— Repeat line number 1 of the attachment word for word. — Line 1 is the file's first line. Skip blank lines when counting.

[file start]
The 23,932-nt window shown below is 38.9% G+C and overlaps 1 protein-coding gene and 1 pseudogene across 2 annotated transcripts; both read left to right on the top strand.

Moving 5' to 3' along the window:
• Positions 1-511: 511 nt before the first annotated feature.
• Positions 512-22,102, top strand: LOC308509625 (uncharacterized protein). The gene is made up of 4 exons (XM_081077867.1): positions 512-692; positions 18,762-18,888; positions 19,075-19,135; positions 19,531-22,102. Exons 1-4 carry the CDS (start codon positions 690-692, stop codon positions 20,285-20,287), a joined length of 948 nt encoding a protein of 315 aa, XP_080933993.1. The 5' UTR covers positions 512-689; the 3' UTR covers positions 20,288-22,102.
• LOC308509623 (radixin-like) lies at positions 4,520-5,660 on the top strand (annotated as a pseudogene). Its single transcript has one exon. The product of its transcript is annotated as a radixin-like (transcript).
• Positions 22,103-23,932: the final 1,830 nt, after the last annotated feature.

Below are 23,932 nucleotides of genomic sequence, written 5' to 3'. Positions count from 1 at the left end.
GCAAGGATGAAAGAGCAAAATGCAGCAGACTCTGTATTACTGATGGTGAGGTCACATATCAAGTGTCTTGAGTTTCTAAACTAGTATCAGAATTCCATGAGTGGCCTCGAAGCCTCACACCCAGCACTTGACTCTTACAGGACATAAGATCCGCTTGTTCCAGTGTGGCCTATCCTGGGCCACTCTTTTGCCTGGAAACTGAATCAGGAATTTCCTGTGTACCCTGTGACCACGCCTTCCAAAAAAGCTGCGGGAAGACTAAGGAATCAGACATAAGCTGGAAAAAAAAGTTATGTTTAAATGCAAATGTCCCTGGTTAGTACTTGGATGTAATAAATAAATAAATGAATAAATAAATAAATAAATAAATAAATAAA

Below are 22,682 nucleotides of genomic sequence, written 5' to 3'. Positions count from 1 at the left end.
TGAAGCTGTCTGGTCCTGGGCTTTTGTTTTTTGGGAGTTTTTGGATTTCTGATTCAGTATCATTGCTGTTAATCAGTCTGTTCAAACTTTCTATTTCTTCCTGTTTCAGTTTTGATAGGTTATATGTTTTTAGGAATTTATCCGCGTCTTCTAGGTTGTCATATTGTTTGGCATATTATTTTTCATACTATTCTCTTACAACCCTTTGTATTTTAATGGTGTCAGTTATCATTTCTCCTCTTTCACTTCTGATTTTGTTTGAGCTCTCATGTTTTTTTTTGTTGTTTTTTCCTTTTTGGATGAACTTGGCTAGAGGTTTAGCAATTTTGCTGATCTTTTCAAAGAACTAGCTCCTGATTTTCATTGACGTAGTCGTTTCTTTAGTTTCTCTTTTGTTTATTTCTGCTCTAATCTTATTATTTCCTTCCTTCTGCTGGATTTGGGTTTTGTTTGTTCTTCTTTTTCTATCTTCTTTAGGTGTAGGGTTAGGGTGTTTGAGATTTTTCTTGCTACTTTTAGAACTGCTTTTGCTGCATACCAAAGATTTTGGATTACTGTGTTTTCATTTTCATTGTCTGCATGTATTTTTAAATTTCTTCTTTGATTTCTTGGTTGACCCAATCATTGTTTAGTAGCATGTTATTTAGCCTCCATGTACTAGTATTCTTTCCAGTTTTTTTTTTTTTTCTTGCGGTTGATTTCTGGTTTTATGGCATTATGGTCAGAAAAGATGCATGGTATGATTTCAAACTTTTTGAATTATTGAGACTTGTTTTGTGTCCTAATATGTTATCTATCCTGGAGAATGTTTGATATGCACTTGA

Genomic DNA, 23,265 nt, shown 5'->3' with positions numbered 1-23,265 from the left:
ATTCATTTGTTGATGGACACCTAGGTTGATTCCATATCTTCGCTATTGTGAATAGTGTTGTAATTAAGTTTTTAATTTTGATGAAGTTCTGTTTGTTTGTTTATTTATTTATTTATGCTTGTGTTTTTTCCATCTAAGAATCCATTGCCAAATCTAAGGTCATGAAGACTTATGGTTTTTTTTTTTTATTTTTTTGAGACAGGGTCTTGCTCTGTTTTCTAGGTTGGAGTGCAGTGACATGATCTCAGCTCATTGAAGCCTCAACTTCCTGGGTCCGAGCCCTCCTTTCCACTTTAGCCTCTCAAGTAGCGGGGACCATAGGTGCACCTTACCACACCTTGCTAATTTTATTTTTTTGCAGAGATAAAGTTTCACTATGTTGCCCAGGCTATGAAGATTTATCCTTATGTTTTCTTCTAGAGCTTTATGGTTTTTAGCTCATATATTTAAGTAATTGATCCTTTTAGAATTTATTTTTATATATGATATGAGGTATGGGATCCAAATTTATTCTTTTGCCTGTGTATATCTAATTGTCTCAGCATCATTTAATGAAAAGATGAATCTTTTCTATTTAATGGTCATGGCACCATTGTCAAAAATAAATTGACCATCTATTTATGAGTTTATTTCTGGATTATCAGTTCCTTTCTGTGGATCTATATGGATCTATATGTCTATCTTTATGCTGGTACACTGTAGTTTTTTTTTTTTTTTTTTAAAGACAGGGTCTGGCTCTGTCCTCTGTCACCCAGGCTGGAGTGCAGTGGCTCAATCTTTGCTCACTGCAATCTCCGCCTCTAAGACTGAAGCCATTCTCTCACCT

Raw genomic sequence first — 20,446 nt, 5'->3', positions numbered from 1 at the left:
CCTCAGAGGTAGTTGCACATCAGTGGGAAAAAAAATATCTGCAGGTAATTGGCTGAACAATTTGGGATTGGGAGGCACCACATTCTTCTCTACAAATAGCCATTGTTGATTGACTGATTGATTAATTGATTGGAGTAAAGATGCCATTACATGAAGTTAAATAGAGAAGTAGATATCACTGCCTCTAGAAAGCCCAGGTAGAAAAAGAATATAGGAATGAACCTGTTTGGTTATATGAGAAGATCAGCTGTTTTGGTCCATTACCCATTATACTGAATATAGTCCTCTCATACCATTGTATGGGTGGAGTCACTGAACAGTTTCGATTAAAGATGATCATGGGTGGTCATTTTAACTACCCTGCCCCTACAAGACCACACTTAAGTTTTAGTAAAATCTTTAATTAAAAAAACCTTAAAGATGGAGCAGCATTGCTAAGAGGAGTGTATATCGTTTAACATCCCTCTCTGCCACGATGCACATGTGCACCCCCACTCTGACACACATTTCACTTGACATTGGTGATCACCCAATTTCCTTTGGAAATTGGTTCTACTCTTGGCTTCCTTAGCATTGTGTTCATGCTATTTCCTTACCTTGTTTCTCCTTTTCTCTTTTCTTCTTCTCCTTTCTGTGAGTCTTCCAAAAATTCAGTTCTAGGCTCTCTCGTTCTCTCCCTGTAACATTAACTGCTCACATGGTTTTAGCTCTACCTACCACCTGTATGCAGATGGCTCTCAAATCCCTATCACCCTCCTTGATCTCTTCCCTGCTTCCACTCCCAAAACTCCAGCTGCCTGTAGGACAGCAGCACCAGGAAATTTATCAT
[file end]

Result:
The 23,932-nt window shown below is 38.9% G+C and overlaps 1 protein-coding gene and 1 pseudogene across 2 annotated transcripts; both read left to right on the top strand.